I’m probably a bit more vulnerable on the album as a result of the last year. I touch on the loss of my sister to suicide while I was in college as well as the drawbacks of growing in a socially deprived part of Tower Hamlets. A line in the song “Heartbeat” says “I know it sounds like I’m conditioned or something, like I’m protecting my heart before disaster jumps in”. I was determined for the record to be a positive and enjoyable amongst all the serious content. I think we managed to achieve that balance with the melodies, tempo’s and variations in flow.

With this album I wasn’t bothered about big singles; I just wanted a project that people could listen to from beginning to end. It’s a very London centric record but that doesn’t exclude people living in other places. My aim was for people in any city in the world to connect to the songs.

People and cultures also inspire me. On a couple of tracks I talk about being able to understand other languages because of how closely together we live, “Bilingual not by choice, but glad for it” -Burning An Illusion. The album is like a journey on the London Underground and I jump off at each stop and touch on different subjects that reflect each part of living in a city. It’s inspired by forgiveness, hope and honest conversation. I wanted to show that art and beauty can come out of struggle, as Talib Kweli says “Life is a beautiful struggle’’.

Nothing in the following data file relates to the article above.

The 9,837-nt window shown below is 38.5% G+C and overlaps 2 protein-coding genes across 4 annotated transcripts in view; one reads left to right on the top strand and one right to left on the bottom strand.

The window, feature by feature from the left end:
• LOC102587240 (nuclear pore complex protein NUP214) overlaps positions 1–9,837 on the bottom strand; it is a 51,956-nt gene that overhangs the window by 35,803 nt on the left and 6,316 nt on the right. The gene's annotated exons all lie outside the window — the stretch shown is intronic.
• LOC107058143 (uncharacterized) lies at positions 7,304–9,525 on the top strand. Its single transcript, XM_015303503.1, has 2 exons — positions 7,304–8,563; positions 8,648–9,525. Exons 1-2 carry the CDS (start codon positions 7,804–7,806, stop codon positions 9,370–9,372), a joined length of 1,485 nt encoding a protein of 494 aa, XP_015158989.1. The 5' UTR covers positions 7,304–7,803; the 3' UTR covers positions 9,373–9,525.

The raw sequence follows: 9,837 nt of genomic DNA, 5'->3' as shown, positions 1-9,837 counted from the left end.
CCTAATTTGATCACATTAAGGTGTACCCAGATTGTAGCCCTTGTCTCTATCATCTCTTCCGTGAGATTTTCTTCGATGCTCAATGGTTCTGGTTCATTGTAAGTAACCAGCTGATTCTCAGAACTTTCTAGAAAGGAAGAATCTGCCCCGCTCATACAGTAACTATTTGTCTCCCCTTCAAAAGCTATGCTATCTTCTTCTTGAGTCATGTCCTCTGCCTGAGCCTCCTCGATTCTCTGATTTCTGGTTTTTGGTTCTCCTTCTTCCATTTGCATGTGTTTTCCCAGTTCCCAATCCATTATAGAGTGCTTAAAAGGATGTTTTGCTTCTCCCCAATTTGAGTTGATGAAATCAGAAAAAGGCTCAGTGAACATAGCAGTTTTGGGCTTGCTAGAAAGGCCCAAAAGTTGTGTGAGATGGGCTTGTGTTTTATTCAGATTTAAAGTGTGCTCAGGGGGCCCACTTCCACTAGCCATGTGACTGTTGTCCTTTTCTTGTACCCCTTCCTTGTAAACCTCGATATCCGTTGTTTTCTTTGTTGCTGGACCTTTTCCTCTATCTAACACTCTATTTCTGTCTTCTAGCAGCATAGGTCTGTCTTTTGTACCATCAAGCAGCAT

I don’t have any rap features on the album, because I have spent my career doing features and I just wanted to record an album that really reflected me without being diluted. I felt that I had strong enough content to carry the album myself. The only feature I have is a chorus from Terri Walker on a track called “Coasting”. Terri was great to work with again. I sent her the track and three days later we met to record it. This was first song that I ever wrote and recorded while in college and I wanted to include a remake of it to show my journey as an MC and also signify the way my style has evolved. I used to only rap in that double time style as I used to listen to a lot of Bone Thugs N Harmony and Da Brat back in the day.

(Baker Aaron) the collaborating producer was only meant to initially produce a couple of tracks but ended up doing the whole thing. He gets my voice and I get his music. It was the simplest, non-dramatic, enjoyable experience I’ve ever had creating a product. I have worked with some amazing producers throughout my career but we just clicked musically. He is an amazing musician and producer based in Istanbul. We worked between his studio there and my home studio in London.


Tell us about your video ‘’Burning An Illusion’’.